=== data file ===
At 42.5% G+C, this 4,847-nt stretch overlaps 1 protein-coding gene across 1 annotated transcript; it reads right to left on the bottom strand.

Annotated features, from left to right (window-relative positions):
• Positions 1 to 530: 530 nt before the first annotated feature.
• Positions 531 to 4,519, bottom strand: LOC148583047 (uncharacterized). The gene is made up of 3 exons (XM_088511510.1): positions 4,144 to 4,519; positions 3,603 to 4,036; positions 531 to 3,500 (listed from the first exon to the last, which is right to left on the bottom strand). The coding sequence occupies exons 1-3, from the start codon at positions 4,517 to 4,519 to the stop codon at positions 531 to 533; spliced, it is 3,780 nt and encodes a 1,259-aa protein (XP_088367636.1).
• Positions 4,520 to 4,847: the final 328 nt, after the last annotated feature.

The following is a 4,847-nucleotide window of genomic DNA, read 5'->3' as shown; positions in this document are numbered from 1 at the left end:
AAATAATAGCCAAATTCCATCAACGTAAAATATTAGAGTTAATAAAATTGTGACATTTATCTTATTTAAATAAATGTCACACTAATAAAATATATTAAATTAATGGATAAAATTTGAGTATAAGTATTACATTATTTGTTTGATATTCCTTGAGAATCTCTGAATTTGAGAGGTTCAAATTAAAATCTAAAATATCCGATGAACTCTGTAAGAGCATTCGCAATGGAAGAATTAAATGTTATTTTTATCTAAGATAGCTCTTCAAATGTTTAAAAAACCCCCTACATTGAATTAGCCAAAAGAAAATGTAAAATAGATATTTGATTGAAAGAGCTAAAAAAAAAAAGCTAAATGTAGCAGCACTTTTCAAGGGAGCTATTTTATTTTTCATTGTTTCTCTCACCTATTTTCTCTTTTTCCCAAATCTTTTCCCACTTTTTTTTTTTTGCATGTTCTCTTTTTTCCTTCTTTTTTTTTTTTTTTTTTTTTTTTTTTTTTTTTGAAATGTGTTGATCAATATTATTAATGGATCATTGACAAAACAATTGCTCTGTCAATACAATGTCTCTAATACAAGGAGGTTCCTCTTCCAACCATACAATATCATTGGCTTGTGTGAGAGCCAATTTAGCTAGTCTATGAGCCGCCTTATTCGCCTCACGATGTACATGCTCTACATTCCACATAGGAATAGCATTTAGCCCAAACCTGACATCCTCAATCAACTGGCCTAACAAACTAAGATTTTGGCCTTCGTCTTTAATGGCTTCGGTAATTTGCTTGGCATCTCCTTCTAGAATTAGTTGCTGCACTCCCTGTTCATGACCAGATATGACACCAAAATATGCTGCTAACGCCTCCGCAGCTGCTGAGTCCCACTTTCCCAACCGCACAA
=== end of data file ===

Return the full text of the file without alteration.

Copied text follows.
At 42.5% G+C, this 4,847-nt stretch overlaps 1 protein-coding gene across 1 annotated transcript; it reads right to left on the bottom strand.

Annotated features, from left to right (window-relative positions):
• Positions 1 to 530: 530 nt before the first annotated feature.
• Positions 531 to 4,519, bottom strand: LOC148583047 (uncharacterized). The gene is made up of 3 exons (XM_088511510.1): positions 4,144 to 4,519; positions 3,603 to 4,036; positions 531 to 3,500 (listed from the first exon to the last, which is right to left on the bottom strand). The coding sequence occupies exons 1-3, from the start codon at positions 4,517 to 4,519 to the stop codon at positions 531 to 533; spliced, it is 3,780 nt and encodes a 1,259-aa protein (XP_088367636.1).
• Positions 4,520 to 4,847: the final 328 nt, after the last annotated feature.

The following is a 4,847-nucleotide window of genomic DNA, read 5'->3' as shown; positions in this document are numbered from 1 at the left end:
AAATAATAGCCAAATTCCATCAACGTAAAATATTAGAGTTAATAAAATTGTGACATTTATCTTATTTAAATAAATGTCACACTAATAAAATATATTAAATTAATGGATAAAATTTGAGTATAAGTATTACATTATTTGTTTGATATTCCTTGAGAATCTCTGAATTTGAGAGGTTCAAATTAAAATCTAAAATATCCGATGAACTCTGTAAGAGCATTCGCAATGGAAGAATTAAATGTTATTTTTATCTAAGATAGCTCTTCAAATGTTTAAAAAACCCCCTACATTGAATTAGCCAAAAGAAAATGTAAAATAGATATTTGATTGAAAGAGCTAAAAAAAAAAAGCTAAATGTAGCAGCACTTTTCAAGGGAGCTATTTTATTTTTCATTGTTTCTCTCACCTATTTTCTCTTTTTCCCAAATCTTTTCCCACTTTTTTTTTTTTGCATGTTCTCTTTTTTCCTTCTTTTTTTTTTTTTTTTTTTTTTTTTTTTTTTTTGAAATGTGTTGATCAATATTATTAATGGATCATTGACAAAACAATTGCTCTGTCAATACAATGTCTCTAATACAAGGAGGTTCCTCTTCCAACCATACAATATCATTGGCTTGTGTGAGAGCCAATTTAGCTAGTCTATGAGCCGCCTTATTCGCCTCACGATGTACATGCTCTACATTCCACATAGGAATAGCATTTAGCCCAAACCTGACATCCTCAATCAACTGGCCTAACAAACTAAGATTTTGGCCTTCGTCTTTAATGGCTTCGGTAATTTGCTTGGCATCTCCTTCTAGAATTAGTTGCTGCACTCCCTGTTCATGACCAGATATGACACCAAAATATGCTGCTAACGCCTCCGCAGCTGCTGAGTCCCACTTTCCCAACCGCACAA